In his pre-Super Bowl interview with Bill O’Reilly, President Obama was asked if he’s our most liberal recent president. He replied, “probably not” and then offered that “[i]n a lot of ways Richard Nixon was more liberal than I was.” Specifically, he pointed to the creation of the Environmental Protection Agency as evidence.
Certainly, most Republicans today wouldn’t argue with the president that Nixon was quite liberal and that the policies he championed would today probably fit better in the Democrat Party than the current GOP.
Obama’s citing of the creation of EPA is certainly good evidence of this. Nixon’s term also featured the establishment of the Occupational Safety and Health Administration (OSHA). Since their inception, neither agency has earned much praise from business or been recognized favorably by a single Chamber of Commerce. And it’s not because business is in favor of polluting the environment or opposed to workplace safety. Rather, like most federal agencies, these entities seem to measure their worth by how many regulations they can promulgate and enforce. Some are obviously necessary but many are not, and it’s the ones that really aren’t critical that can add up and put an employer out of business.
I practiced environmental law for fourteen years, so I know a little something about this. My clients worried not only about the EPA but about state, county, and local environmental rules and regulations as well. As a compliance attorney, my job was to help these companies figure out how to comply with all these rules and regulations. For me, it was a busy fulltime job.
While I was focused on the numerous environmental statutes and regulations, my counterparts in the Labor Section of the law firm assisted in keeping companies in compliance with not only OSHA rules and regulations but a virtual smorgasbord of other labor and employment related agencies as well.
As an attorney, one of my favorite little handy reference tools was the Glossary of Environmental Acronyms. Ironically, I recall it being called the GEA. Today, I don’t think they even bother putting it in a single document. That’s because there are literally hundreds of such acronyms. Take a moment to Google the term “environmental acronyms” and you’ll see why people in my profession remain gainfully employed.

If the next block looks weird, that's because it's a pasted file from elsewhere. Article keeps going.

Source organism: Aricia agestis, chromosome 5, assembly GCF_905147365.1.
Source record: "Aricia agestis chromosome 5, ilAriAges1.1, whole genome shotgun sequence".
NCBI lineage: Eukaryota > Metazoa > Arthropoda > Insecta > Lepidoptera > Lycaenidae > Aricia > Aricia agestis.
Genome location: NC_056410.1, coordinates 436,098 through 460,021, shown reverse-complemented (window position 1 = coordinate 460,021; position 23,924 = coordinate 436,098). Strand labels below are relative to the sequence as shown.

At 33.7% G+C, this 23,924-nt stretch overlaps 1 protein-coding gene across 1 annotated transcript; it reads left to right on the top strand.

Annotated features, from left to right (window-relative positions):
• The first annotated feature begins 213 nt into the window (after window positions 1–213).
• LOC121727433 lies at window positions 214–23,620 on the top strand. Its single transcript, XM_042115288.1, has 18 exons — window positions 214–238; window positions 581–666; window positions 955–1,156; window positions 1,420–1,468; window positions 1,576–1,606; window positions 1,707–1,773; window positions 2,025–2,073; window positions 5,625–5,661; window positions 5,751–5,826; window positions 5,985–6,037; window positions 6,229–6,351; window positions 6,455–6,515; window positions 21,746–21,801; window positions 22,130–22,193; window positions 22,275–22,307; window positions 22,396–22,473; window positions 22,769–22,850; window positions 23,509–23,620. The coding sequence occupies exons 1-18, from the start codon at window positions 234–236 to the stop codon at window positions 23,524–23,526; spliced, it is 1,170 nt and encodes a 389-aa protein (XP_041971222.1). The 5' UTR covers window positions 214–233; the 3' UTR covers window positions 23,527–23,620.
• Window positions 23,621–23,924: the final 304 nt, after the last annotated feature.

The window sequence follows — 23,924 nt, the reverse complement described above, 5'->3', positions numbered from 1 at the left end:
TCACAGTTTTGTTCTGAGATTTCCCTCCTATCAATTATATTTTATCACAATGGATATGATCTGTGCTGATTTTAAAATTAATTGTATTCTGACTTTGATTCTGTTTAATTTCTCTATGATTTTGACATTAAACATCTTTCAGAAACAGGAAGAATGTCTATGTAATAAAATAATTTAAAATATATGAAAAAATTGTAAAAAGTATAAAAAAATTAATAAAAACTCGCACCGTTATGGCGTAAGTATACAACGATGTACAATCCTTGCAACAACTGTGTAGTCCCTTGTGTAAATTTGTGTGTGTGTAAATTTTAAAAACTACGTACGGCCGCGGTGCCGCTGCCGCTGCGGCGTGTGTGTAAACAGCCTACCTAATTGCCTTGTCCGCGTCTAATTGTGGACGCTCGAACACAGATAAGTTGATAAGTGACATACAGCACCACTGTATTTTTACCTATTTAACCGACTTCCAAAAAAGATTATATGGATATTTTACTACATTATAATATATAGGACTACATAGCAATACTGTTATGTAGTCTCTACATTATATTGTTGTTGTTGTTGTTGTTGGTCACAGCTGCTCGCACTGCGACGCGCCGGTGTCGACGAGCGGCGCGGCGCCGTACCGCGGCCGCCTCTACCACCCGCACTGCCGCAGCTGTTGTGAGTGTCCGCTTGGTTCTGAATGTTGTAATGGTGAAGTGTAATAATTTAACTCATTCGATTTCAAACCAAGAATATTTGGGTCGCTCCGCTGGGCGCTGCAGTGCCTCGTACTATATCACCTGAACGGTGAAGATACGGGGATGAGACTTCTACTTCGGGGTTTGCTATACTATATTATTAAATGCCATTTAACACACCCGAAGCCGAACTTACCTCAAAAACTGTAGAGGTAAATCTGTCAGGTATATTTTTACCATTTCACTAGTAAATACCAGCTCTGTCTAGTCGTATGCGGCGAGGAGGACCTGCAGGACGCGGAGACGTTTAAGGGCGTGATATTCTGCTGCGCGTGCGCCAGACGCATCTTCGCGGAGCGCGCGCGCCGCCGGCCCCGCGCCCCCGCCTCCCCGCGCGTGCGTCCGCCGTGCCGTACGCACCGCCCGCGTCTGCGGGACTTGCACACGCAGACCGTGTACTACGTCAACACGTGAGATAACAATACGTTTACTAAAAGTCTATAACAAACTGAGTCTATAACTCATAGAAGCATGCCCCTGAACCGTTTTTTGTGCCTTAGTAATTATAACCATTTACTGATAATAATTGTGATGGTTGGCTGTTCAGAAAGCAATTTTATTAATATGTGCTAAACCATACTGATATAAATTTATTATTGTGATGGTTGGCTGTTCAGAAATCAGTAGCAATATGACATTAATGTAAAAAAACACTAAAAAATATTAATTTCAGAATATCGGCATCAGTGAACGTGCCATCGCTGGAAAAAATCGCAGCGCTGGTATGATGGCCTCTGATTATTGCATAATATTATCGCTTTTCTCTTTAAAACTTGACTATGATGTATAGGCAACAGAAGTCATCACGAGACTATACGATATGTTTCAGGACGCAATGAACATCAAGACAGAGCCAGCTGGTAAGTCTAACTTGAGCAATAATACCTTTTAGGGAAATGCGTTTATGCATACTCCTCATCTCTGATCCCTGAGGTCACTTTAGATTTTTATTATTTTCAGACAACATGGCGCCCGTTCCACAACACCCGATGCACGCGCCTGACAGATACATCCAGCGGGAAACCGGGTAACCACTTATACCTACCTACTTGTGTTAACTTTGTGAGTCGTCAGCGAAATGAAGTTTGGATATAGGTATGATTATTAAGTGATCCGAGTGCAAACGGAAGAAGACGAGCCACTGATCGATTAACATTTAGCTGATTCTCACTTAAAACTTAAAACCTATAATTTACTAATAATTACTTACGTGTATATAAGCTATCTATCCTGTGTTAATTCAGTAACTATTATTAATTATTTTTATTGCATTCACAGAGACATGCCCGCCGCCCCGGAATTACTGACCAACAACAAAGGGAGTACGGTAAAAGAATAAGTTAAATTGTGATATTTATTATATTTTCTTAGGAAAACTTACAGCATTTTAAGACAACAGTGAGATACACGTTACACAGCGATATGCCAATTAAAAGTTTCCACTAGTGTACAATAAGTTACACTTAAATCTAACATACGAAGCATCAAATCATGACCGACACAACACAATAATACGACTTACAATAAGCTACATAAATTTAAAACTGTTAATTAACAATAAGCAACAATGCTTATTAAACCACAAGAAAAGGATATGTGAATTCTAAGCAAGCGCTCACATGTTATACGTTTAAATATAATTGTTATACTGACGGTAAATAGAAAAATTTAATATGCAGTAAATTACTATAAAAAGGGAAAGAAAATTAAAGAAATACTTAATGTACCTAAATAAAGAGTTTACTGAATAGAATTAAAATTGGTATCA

Since commenting on the comparison to Nixon, several articles describe in greater detail Nixon’s “liberal” policies so there is no need to discuss them here. Suffice it to say, Nixon can easily be described as more “big government” than any living Republican ever thought about being. And he was definitely the polar opposite of Ronald Reagan who spent his political capital trying to shut down federal agencies rather than start new ones.
What’s especially interesting is that President Obama chose to bring up Nixon at all. Did he think that would shut up all those Republicans out there? What message did he want to convey? Was it “the most liberal recent president was a Republican—so there!”
It’s also interesting that he brought up the EPA at all since, while Nixon established the agency, Obama is using it in an aggressively liberal fashion that Nixon likely never would have dreamt of doing.
If Obama wants to compare himself to Richard Nixon, that’s fine.
Perhaps, if given the opportunity, Nixon might have claimed that there wasn’t a “smidgen of corruption” surrounding his most notable scandal either.